Friday, May 4, 2018

Kaczorowski on Claiming Personal Injury after Railroad Accidents

Robert J. Kaczorowski, Fordham University School of Law, has posted From Petitions for Gratuities to Claims for Damages: Personal Injuries and Railroads During the Industrialization of the United States, which is forthcoming in the American Journal of Legal History 57 (2017): 261-315:
Aftermath of a Train Wreck, 1879 (NYPL)
This article presents the findings of an empirical study of the ways in which railroads and the individuals they killed or injured handled claims for compensation from the 1840's to the beginning of the twentieth century. These findings are based on original research in the papers and official records of a variety of railroads.

The unpublished papers relating to personal injuries of several railroads suggest that individuals in antebellum America tended to avoid recourse to formal legal institutions to resolve problems relating to personal injuries. They preferred to solve these problems privately and informally according to principles of natural justice and fairness. These sources reveal that railroads compensated individuals for injuries even when the railroads had no legal duty to do so. They commonly reimbursed workers and their families for the economic costs of injuries sustained on the job, paying medical and burial expenses and making donations to needy family survivors even thought rules of law, such as the fellow servant doctrine, assumption of the risk, and contributory negligence, precluded legal liability. Railroad officials also compensated pedestrians and passengers who were injured by trains even when they had no legal liability for the injuries. This article will suggest some explanations for this remarkable and counter-intuitive behavior.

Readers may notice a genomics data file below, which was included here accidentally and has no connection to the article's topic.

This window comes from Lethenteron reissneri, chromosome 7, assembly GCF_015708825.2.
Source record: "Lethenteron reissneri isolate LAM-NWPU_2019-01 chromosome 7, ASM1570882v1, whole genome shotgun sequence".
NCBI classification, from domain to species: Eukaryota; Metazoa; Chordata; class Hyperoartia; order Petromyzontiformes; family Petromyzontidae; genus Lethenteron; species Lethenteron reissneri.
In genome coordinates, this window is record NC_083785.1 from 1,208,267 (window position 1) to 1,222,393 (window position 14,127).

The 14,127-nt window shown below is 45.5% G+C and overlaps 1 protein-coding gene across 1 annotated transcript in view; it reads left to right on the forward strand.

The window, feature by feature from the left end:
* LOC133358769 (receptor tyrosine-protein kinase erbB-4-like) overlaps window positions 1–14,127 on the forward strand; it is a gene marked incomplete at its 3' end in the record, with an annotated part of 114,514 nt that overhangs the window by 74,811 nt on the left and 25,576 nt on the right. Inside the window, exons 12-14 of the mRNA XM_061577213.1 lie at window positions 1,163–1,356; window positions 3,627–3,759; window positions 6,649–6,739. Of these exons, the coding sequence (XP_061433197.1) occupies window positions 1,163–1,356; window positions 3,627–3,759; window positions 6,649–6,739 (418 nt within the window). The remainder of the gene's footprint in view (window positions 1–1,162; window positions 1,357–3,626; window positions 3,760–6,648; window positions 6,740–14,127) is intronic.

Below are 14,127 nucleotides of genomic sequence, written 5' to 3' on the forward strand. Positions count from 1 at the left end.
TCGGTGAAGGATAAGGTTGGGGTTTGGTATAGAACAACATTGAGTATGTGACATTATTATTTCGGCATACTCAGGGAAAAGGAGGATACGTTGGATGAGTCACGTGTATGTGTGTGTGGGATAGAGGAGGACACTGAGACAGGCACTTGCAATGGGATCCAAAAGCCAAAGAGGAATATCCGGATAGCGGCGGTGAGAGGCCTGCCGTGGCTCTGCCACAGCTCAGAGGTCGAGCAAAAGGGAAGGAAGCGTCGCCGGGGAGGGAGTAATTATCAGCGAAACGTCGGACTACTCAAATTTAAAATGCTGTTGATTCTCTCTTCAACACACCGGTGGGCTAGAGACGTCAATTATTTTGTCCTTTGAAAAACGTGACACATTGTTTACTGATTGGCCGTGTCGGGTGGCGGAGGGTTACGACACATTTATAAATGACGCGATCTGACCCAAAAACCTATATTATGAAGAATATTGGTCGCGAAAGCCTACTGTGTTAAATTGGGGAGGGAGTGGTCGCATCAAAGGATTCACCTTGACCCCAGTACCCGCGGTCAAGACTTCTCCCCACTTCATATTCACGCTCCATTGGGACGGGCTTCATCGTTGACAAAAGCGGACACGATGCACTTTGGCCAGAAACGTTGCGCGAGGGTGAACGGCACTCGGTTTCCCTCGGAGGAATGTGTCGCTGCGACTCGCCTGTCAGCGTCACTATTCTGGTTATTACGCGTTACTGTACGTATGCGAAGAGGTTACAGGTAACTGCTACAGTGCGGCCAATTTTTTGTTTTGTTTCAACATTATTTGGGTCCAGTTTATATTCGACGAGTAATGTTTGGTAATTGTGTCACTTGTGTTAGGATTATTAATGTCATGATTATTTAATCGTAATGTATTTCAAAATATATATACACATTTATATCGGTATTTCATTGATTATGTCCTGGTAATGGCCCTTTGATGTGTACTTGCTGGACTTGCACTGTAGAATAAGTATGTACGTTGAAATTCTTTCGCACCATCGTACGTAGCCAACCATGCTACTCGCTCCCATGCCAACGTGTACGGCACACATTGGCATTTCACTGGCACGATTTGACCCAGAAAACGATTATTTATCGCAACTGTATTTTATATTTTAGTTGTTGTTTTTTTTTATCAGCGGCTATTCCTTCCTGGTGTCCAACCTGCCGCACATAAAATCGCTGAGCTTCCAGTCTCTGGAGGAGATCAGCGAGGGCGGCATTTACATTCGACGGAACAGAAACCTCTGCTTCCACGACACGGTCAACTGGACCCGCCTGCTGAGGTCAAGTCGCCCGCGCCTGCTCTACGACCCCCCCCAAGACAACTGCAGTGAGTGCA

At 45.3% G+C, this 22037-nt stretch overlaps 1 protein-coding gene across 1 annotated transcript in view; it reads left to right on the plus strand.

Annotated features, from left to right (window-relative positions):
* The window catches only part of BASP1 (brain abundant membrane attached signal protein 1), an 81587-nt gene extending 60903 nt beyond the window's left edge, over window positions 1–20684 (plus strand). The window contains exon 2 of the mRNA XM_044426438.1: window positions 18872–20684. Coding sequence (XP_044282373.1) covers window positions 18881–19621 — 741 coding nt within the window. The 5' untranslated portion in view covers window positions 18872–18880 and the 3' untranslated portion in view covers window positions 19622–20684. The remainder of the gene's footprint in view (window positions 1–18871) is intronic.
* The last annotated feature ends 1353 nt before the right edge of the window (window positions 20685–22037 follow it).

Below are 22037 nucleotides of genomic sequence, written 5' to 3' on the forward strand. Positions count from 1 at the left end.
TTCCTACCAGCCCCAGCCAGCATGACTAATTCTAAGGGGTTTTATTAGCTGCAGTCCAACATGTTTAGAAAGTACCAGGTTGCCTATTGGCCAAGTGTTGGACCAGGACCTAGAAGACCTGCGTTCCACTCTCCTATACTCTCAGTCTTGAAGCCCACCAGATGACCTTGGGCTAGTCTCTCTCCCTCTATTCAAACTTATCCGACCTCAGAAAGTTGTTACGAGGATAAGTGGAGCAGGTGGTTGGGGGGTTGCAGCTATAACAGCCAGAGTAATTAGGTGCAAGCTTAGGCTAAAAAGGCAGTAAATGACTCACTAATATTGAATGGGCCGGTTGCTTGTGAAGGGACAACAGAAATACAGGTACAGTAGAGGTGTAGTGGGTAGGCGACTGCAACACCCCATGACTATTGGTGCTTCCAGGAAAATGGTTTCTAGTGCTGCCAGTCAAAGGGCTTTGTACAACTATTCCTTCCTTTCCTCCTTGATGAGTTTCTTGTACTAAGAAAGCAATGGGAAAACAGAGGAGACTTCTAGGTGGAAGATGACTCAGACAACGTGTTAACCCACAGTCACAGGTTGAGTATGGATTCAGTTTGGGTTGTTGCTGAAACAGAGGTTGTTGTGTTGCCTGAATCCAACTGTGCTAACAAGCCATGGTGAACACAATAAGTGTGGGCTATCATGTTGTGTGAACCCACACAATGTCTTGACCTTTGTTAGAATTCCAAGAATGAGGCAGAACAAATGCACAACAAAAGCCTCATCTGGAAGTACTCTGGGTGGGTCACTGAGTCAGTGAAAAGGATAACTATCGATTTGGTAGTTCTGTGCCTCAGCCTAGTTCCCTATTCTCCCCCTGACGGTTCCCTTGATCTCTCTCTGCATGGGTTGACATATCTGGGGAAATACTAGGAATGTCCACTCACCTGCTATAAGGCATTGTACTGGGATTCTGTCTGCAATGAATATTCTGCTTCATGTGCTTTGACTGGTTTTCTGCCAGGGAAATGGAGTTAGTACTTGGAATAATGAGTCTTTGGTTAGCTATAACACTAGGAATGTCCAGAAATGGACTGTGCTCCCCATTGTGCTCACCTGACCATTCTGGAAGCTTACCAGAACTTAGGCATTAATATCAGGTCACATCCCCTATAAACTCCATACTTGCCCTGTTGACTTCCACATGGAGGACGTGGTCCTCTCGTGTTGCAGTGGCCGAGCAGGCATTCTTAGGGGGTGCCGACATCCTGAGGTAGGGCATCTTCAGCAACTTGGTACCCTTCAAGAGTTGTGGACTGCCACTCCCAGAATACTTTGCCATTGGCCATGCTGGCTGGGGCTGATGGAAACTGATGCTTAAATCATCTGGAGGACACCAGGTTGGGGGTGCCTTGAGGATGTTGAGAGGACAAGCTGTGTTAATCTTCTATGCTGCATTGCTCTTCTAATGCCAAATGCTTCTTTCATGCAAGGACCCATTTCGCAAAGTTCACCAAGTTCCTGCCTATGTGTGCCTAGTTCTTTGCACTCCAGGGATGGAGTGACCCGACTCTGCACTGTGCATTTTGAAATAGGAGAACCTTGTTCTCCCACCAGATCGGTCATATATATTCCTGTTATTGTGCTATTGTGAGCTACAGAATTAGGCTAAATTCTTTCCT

However, as the nineteenth century approached the twentieth, Americans increasingly thought about personal injuries in terms of legal rights and duties and in terms of legal rules and legal concepts such as causation, fault and settlement. Parties also more frequently used lawyers who developed and employed legal strategies to resolve demands for compensation. This article will offer some suggestions as to why this transformation occurred.
--Dan Ernst